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Hoffmann, R. A wiki for the life sciences where authorship matters. Nature Genetics (2008)
 
 
 

Altered calmodulin response to light in the suprachiasmatic nucleus of PAC1 receptor knockout mice revealed by proteomic analysis.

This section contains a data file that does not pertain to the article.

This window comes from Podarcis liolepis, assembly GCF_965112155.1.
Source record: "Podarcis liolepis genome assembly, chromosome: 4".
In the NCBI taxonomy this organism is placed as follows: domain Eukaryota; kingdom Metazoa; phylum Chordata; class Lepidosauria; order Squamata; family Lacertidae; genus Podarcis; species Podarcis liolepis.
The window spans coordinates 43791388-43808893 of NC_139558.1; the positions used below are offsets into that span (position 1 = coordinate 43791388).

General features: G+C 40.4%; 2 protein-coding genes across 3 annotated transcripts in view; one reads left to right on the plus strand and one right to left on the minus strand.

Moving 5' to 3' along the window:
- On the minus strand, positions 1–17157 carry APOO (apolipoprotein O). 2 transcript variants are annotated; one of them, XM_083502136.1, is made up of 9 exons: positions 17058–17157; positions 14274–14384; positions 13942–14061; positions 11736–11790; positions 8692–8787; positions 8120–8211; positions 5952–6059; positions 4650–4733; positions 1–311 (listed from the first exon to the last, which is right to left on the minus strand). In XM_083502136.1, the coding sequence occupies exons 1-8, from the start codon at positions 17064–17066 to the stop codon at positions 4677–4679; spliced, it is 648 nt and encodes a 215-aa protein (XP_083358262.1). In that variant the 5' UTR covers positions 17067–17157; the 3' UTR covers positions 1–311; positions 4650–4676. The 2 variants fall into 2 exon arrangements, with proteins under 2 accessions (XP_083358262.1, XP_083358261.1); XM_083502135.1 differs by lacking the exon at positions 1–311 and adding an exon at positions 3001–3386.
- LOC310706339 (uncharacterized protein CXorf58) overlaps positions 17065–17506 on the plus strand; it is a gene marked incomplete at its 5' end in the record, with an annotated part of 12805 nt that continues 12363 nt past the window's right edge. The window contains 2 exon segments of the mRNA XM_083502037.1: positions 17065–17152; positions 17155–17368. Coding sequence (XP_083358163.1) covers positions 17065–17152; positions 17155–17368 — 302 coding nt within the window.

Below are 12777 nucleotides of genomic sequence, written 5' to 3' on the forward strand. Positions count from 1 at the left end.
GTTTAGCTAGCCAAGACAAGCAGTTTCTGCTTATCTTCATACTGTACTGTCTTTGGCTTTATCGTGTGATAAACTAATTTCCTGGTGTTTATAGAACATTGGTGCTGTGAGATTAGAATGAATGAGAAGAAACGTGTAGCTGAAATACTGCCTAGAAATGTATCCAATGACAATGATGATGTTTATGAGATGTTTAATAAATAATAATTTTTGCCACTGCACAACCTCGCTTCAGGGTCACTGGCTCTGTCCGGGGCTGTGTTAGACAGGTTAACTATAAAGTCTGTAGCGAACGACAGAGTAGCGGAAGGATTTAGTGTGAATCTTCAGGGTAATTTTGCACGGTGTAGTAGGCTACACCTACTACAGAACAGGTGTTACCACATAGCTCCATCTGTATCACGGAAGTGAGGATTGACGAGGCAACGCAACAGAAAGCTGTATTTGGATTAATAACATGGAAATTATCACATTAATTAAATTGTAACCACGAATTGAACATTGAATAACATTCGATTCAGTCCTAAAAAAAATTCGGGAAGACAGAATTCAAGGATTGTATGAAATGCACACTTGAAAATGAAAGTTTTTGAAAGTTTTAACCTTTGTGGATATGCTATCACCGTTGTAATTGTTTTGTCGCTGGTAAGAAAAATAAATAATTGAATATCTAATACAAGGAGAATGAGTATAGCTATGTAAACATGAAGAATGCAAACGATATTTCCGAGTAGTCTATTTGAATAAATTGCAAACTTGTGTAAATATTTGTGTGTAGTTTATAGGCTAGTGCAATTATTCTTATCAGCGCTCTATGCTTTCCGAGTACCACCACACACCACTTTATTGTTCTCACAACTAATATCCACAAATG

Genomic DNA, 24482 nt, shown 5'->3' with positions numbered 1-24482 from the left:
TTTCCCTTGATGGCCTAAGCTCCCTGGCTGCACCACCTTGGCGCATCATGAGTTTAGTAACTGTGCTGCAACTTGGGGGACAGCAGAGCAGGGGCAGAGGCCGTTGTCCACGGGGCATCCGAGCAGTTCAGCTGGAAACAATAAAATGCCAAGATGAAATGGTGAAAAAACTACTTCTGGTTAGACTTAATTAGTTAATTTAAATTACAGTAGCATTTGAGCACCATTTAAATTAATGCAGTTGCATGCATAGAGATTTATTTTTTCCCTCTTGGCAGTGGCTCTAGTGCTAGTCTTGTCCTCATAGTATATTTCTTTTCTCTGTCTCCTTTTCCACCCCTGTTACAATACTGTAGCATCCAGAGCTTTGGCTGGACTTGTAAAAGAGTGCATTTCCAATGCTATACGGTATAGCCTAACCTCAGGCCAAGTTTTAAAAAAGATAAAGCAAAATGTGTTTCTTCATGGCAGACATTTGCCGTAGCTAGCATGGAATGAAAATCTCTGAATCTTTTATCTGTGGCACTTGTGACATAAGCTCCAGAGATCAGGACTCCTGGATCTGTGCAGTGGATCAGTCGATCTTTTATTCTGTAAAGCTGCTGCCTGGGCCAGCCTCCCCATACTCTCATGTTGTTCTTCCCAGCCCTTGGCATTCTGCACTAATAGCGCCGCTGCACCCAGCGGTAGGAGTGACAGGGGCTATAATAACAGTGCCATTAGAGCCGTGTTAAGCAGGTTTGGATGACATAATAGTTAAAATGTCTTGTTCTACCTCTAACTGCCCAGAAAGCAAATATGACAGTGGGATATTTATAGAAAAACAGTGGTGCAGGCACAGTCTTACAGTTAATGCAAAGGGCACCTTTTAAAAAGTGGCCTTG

In mammals circadian rhythms are generated by a light-entrainable oscillator located in the hypothalamic suprachiasmatic nucleus (SCN). Light signals reach the SCN via a monosynaptic neuronal pathway, the retinohypothalamic tract, originating in a subset of retinal ganglion cells. The nerve terminals of these cells contain the classical neurotransmitter glutamate and the neuropeptide pituitary adenylate cyclase-activating polypeptide (PACAP), and there is evidence that these two transmitters interact to mediate photoentrainment of the oscillator in the SCN. To elucidate light-provoked PACAP receptor signaling we used proteomic analysis. Wild-type mice and mice lacking the PAC1 receptor (PAC1-/-) were light stimulated at early night, and the SCN was examined for proteins that were differentially expressed using two-dimensional gel electrophoresis and identification by tandem mass spectrometry. The most striking finding, which was subsequently confirmed by Western blotting, was a significant reduction of calmodulin ( CaM) in wild-type mice as compared with PAC1-/- mice. Analysis at the mRNA level by quantitative in situ hybridization histochemistry was inconclusive, indicating that a translational mechanism might be involved. The findings indicate that PAC1 receptor signaling in the SCN in response to light stimulation induces a down-regulation of CaM expression and that CaM is involved in the photic-entrainment mechanism.[1]

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